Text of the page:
It has also though made me realize how a culture of reading is not that established even at poetry events, the demand seems to be for audio offerings and not book offerings.

5.    What challenges did you come across with publishing your own anthology?
I struggled to get the funds for the printing costs.  As you know a lot of poetry events’ organizers are still inviting us to their events with exposure as their currency and nothing monetary, so poets don’t have funds to work with.  It is my mother who was the sole funder for the book.

The other challenge was in deciding to publish a book in itself because I was aware of the state of reading in poetry circles, but I knew that I needed to find the few people who would be willing to be a part of my writing journey from the beginning if I’m to remain alive in this world.

There are many more books to come, if I can just find means of staying alive while writing.

6.    A little birdie (called the internet) told me you are working on a fiction novel. Could you tell us a bit more about that?
That birdie never shuts its beak neh?

Yes, I am writing one.  It sucks the life out of me when I write it, but I remain writing it.  It is called ‘Messages From the Stars’.  That’s all I can say for now, but you can visit my website to download a short story titled ‘Lost Days’ to get a feel of how my to approach fiction.
 

7.    Your performance style is rather unique. What influences have brought you to where you are in your art?
It was during my literary studies that I came across a module titled the Semiotics of Drama.  It was basically about how in a dramatic presentation (play) there is a code of signs which can be used to communicate certain messages.  Meaning communication is not just depended on the dialogue, but props, movements and clothing can be used to communicate too.  This struck a chord with me for if you think about it is this not what takes place during rituals?  Everything present in the ritual has a certain message to communicate.

The other influence was the fact that I had been performing for ten years in the same manner and trust me that didn’t sit well with my spirit and also if the audience just loved the words they would flood the libraries as they flood events.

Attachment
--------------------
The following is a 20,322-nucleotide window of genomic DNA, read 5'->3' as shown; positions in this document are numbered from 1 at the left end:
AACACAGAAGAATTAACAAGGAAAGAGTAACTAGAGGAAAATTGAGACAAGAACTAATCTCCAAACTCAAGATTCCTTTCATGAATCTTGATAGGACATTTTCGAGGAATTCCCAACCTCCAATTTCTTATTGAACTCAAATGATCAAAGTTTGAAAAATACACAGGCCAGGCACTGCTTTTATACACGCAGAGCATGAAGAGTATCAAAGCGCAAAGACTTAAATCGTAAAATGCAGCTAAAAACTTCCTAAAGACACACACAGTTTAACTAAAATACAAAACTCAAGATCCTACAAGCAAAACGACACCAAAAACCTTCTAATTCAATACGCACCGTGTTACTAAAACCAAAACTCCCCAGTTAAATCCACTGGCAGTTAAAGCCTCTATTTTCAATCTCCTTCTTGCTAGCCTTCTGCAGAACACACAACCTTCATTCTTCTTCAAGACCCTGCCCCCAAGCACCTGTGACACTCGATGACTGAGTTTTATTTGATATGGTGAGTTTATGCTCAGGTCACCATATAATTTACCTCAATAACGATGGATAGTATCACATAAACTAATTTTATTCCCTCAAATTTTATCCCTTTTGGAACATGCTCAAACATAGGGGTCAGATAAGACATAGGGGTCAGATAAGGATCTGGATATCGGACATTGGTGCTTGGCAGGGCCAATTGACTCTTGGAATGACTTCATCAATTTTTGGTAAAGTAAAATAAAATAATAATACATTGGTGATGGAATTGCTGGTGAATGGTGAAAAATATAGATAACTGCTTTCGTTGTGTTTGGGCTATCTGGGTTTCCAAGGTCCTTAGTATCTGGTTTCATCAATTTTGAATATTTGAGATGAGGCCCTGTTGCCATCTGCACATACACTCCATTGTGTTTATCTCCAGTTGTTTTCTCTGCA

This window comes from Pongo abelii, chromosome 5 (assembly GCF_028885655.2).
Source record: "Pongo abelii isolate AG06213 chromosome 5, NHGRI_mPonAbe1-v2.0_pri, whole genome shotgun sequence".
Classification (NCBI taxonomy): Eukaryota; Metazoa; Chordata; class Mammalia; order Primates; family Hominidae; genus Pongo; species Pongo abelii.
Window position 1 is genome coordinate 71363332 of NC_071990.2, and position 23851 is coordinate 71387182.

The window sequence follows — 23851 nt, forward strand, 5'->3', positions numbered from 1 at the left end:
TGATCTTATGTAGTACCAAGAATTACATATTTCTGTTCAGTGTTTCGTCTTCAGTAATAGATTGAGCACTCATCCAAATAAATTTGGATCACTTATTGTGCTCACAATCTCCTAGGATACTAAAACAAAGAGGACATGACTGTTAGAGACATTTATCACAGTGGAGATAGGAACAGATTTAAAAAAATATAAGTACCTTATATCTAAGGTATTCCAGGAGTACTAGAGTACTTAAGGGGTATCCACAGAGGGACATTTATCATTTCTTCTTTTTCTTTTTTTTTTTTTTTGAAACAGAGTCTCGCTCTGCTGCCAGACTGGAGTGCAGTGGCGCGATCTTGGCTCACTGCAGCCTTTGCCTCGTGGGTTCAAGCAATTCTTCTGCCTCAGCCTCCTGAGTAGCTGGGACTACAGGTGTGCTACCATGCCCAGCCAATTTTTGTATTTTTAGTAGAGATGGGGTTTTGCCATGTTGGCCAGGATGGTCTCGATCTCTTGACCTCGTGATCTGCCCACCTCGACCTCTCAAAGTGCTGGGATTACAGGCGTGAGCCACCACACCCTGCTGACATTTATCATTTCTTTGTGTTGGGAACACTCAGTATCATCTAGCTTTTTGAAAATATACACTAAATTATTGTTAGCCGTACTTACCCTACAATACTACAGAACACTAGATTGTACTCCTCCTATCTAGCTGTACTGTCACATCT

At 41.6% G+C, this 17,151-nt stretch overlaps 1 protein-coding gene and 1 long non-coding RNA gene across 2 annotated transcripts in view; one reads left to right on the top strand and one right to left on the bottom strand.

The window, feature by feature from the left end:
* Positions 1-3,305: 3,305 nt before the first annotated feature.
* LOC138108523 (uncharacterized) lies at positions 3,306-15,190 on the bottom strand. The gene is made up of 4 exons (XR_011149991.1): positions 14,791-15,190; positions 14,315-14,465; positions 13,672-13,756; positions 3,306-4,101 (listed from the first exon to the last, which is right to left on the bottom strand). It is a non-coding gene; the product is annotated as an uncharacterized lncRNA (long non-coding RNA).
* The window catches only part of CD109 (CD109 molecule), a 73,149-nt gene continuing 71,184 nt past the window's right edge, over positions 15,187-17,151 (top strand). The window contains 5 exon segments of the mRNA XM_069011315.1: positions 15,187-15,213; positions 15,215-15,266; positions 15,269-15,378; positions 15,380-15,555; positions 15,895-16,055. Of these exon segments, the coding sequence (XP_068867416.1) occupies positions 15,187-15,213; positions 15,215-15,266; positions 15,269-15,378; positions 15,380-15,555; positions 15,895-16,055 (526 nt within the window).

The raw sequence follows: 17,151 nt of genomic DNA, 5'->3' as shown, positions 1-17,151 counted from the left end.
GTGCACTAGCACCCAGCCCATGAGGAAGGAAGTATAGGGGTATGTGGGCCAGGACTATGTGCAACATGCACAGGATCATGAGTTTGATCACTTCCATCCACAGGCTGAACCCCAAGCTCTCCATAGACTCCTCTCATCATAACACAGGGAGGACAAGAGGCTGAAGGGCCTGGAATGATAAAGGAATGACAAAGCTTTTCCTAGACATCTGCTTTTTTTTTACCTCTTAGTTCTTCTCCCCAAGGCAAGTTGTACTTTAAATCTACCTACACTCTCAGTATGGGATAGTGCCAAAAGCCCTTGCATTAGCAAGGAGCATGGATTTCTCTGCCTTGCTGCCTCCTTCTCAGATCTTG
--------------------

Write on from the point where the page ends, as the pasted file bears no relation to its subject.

We are blessed with many means of communicating all that we feel we are to on the stage so utilizing all these means can increase the clarity of our messages but more importantly it can further convey the many dynamics of communication.

Love always reminds of how much more there is to everything and how fear can stifle everything, so through love amazing things can be done.

8.    The one thing I know for sure is…
Certainty is not a temple I pray in.

9.    One day my words will…
Remind their receiver of the power of silence.
 
10. The one thing I wish more people knew about me is
I become a comedian on some days. (Transformers ain’t got nothing on me)

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EVENT: Word N Sound Series 2 _Episode 6 _ Likwid Tongue, The Truth, Clint Smith (US)

Remember Clint Smith – epic American slam poet – who killed Word N Sound last year? Yep, he back in the country and will be on the Word N Sound Stage this Saturday. Ok, you can breathe now – IT WILL BE AN EPIC SHOW!!

When was the last time you saw Rantoloko Molokoane on stage? Yep, its been a minute! Finally, The Truth will make Word N Sound Episode 6 one of the most memorable show this year.

LEGENDARY poetry collective – Likwid Tongue (pronounced HAAA!!!) will make the cypher complete with another classic performance.

With only 3 competitive events left before the grand finale at the Word N Sound Festival in October, the stage will be set ablaze this Saturday as poets battle it out for the top spot on the WNS Poetry League. Last month’s King Of Mic – Cornelius Jones will be the man to beat if anyone is to cause and upset and claim the R500 weekly prize.

Still only R40 at the door, with the most affordable Bar in Newtown, 12 – 6pm. Let’s Go!

… In Word N Sound We Trust …